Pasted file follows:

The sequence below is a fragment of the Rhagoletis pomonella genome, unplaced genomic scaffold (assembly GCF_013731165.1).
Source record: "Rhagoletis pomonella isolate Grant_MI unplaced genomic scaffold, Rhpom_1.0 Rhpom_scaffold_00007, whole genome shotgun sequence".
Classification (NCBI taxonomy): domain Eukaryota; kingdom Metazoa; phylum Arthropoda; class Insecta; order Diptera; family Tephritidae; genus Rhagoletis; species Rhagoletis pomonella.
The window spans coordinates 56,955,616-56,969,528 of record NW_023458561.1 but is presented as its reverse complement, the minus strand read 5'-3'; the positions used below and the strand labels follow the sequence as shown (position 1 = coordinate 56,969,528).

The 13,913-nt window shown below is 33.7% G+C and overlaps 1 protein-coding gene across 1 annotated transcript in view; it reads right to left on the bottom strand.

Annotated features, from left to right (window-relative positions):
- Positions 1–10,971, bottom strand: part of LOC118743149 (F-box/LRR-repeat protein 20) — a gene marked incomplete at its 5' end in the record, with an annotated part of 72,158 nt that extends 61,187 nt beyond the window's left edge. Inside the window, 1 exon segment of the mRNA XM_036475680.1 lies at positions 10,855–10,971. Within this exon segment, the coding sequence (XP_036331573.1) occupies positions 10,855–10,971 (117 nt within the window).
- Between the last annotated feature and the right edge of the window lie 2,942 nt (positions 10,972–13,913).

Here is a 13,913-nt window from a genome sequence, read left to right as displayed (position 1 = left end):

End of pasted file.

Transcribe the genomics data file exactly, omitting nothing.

The sequence below is a fragment of the Rhagoletis pomonella genome, unplaced genomic scaffold (assembly GCF_013731165.1).
Source record: "Rhagoletis pomonella isolate Grant_MI unplaced genomic scaffold, Rhpom_1.0 Rhpom_scaffold_00007, whole genome shotgun sequence".
Classification (NCBI taxonomy): domain Eukaryota; kingdom Metazoa; phylum Arthropoda; class Insecta; order Diptera; family Tephritidae; genus Rhagoletis; species Rhagoletis pomonella.
The window spans coordinates 56,955,616-56,969,528 of record NW_023458561.1 but is presented as its reverse complement, the minus strand read 5'-3'; the positions used below and the strand labels follow the sequence as shown (position 1 = coordinate 56,969,528).

The 13,913-nt window shown below is 33.7% G+C and overlaps 1 protein-coding gene across 1 annotated transcript in view; it reads right to left on the bottom strand.

Annotated features, from left to right (window-relative positions):
- Positions 1–10,971, bottom strand: part of LOC118743149 (F-box/LRR-repeat protein 20) — a gene marked incomplete at its 5' end in the record, with an annotated part of 72,158 nt that extends 61,187 nt beyond the window's left edge. Inside the window, 1 exon segment of the mRNA XM_036475680.1 lies at positions 10,855–10,971. Within this exon segment, the coding sequence (XP_036331573.1) occupies positions 10,855–10,971 (117 nt within the window).
- Between the last annotated feature and the right edge of the window lie 2,942 nt (positions 10,972–13,913).

Here is a 13,913-nt window from a genome sequence, read left to right as displayed (position 1 = left end):